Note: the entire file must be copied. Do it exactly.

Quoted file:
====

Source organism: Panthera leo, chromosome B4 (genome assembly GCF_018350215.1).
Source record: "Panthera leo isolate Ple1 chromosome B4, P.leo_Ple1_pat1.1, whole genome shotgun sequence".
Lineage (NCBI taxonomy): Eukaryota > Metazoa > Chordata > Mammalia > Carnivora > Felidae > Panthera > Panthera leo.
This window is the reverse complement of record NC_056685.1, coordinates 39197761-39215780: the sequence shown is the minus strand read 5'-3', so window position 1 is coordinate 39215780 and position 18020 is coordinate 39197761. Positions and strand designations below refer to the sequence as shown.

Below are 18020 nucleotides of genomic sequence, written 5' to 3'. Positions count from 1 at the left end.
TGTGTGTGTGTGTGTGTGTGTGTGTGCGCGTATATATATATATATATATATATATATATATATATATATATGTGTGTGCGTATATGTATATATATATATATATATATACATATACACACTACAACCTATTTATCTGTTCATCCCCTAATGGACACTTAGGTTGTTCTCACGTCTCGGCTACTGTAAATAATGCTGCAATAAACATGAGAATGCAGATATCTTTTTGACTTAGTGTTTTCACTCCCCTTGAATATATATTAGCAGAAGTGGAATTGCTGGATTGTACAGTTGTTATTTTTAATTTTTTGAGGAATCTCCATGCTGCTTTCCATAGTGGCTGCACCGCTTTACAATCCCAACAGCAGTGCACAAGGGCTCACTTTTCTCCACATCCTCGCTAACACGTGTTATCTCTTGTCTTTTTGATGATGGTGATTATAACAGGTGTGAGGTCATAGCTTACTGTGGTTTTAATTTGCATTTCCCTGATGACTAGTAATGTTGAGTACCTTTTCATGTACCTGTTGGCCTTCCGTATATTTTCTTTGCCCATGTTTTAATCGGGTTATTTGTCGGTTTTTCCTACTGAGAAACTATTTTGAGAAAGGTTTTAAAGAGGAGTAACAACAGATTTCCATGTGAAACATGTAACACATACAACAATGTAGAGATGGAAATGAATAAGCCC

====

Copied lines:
Source organism: Panthera leo, chromosome B4 (genome assembly GCF_018350215.1).
Source record: "Panthera leo isolate Ple1 chromosome B4, P.leo_Ple1_pat1.1, whole genome shotgun sequence".
Lineage (NCBI taxonomy): Eukaryota > Metazoa > Chordata > Mammalia > Carnivora > Felidae > Panthera > Panthera leo.
This window is the reverse complement of record NC_056685.1, coordinates 39197761-39215780: the sequence shown is the minus strand read 5'-3', so window position 1 is coordinate 39215780 and position 18020 is coordinate 39197761. Positions and strand designations below refer to the sequence as shown.

Below are 18020 nucleotides of genomic sequence, written 5' to 3'. Positions count from 1 at the left end.
TGTGTGTGTGTGTGTGTGTGTGTGTGCGCGTATATATATATATATATATATATATATATATATATATATATGTGTGTGCGTATATGTATATATATATATATATATATACATATACACACTACAACCTATTTATCTGTTCATCCCCTAATGGACACTTAGGTTGTTCTCACGTCTCGGCTACTGTAAATAATGCTGCAATAAACATGAGAATGCAGATATCTTTTTGACTTAGTGTTTTCACTCCCCTTGAATATATATTAGCAGAAGTGGAATTGCTGGATTGTACAGTTGTTATTTTTAATTTTTTGAGGAATCTCCATGCTGCTTTCCATAGTGGCTGCACCGCTTTACAATCCCAACAGCAGTGCACAAGGGCTCACTTTTCTCCACATCCTCGCTAACACGTGTTATCTCTTGTCTTTTTGATGATGGTGATTATAACAGGTGTGAGGTCATAGCTTACTGTGGTTTTAATTTGCATTTCCCTGATGACTAGTAATGTTGAGTACCTTTTCATGTACCTGTTGGCCTTCCGTATATTTTCTTTGCCCATGTTTTAATCGGGTTATTTGTCGGTTTTTCCTACTGAGAAACTATTTTGAGAAAGGTTTTAAAGAGGAGTAACAACAGATTTCCATGTGAAACATGTAACACATACAACAATGTAGAGATGGAAATGAATAAGCCC